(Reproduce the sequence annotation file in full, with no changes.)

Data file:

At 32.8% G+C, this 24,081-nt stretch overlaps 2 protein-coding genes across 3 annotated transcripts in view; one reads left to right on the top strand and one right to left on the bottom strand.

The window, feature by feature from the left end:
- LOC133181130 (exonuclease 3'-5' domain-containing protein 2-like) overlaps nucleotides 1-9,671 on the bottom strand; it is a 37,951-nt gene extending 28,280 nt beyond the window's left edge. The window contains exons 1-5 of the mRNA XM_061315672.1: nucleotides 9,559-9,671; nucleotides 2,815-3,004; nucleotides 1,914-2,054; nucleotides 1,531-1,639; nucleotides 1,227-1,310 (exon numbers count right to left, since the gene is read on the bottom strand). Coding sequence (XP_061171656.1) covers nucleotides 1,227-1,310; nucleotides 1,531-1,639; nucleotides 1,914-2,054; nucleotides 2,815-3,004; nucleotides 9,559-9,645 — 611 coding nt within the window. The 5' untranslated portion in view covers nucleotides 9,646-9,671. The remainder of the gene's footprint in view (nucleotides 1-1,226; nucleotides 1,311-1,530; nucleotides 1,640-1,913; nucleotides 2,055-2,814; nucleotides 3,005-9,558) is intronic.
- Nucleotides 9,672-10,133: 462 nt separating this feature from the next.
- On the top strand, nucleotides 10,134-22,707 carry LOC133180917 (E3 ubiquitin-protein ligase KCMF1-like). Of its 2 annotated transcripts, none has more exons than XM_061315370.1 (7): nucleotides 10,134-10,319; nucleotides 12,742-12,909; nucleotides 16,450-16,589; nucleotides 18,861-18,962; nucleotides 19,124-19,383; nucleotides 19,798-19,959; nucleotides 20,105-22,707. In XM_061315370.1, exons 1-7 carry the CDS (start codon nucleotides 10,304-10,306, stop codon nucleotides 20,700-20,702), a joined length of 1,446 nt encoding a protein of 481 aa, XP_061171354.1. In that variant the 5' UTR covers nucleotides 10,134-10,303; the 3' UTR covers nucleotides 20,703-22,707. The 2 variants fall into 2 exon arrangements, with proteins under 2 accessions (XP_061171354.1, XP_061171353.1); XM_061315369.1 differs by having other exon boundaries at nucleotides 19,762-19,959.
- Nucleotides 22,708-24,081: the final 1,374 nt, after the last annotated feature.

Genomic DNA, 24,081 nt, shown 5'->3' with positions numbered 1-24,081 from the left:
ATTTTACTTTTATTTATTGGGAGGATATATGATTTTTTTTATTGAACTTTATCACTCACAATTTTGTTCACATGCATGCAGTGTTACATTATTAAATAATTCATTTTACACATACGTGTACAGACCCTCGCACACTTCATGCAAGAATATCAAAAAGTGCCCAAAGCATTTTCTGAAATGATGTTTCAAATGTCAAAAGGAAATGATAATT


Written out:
At 32.8% G+C, this 24,081-nt stretch overlaps 2 protein-coding genes across 3 annotated transcripts in view; one reads left to right on the top strand and one right to left on the bottom strand.

The window, feature by feature from the left end:
- LOC133181130 (exonuclease 3'-5' domain-containing protein 2-like) overlaps nucleotides 1-9,671 on the bottom strand; it is a 37,951-nt gene extending 28,280 nt beyond the window's left edge. The window contains exons 1-5 of the mRNA XM_061315672.1: nucleotides 9,559-9,671; nucleotides 2,815-3,004; nucleotides 1,914-2,054; nucleotides 1,531-1,639; nucleotides 1,227-1,310 (exon numbers count right to left, since the gene is read on the bottom strand). Coding sequence (XP_061171656.1) covers nucleotides 1,227-1,310; nucleotides 1,531-1,639; nucleotides 1,914-2,054; nucleotides 2,815-3,004; nucleotides 9,559-9,645 — 611 coding nt within the window. The 5' untranslated portion in view covers nucleotides 9,646-9,671. The remainder of the gene's footprint in view (nucleotides 1-1,226; nucleotides 1,311-1,530; nucleotides 1,640-1,913; nucleotides 2,055-2,814; nucleotides 3,005-9,558) is intronic.
- Nucleotides 9,672-10,133: 462 nt separating this feature from the next.
- On the top strand, nucleotides 10,134-22,707 carry LOC133180917 (E3 ubiquitin-protein ligase KCMF1-like). Of its 2 annotated transcripts, none has more exons than XM_061315370.1 (7): nucleotides 10,134-10,319; nucleotides 12,742-12,909; nucleotides 16,450-16,589; nucleotides 18,861-18,962; nucleotides 19,124-19,383; nucleotides 19,798-19,959; nucleotides 20,105-22,707. In XM_061315370.1, exons 1-7 carry the CDS (start codon nucleotides 10,304-10,306, stop codon nucleotides 20,700-20,702), a joined length of 1,446 nt encoding a protein of 481 aa, XP_061171354.1. In that variant the 5' UTR covers nucleotides 10,134-10,303; the 3' UTR covers nucleotides 20,703-22,707. The 2 variants fall into 2 exon arrangements, with proteins under 2 accessions (XP_061171354.1, XP_061171353.1); XM_061315369.1 differs by having other exon boundaries at nucleotides 19,762-19,959.
- Nucleotides 22,708-24,081: the final 1,374 nt, after the last annotated feature.

Genomic DNA, 24,081 nt, shown 5'->3' with positions numbered 1-24,081 from the left:
ATTTTACTTTTATTTATTGGGAGGATATATGATTTTTTTTATTGAACTTTATCACTCACAATTTTGTTCACATGCATGCAGTGTTACATTATTAAATAATTCATTTTACACATACGTGTACAGACCCTCGCACACTTCATGCAAGAATATCAAAAAGTGCCCAAAGCATTTTCTGAAATGATGTTTCAAATGTCAAAAGGAAATGATAATT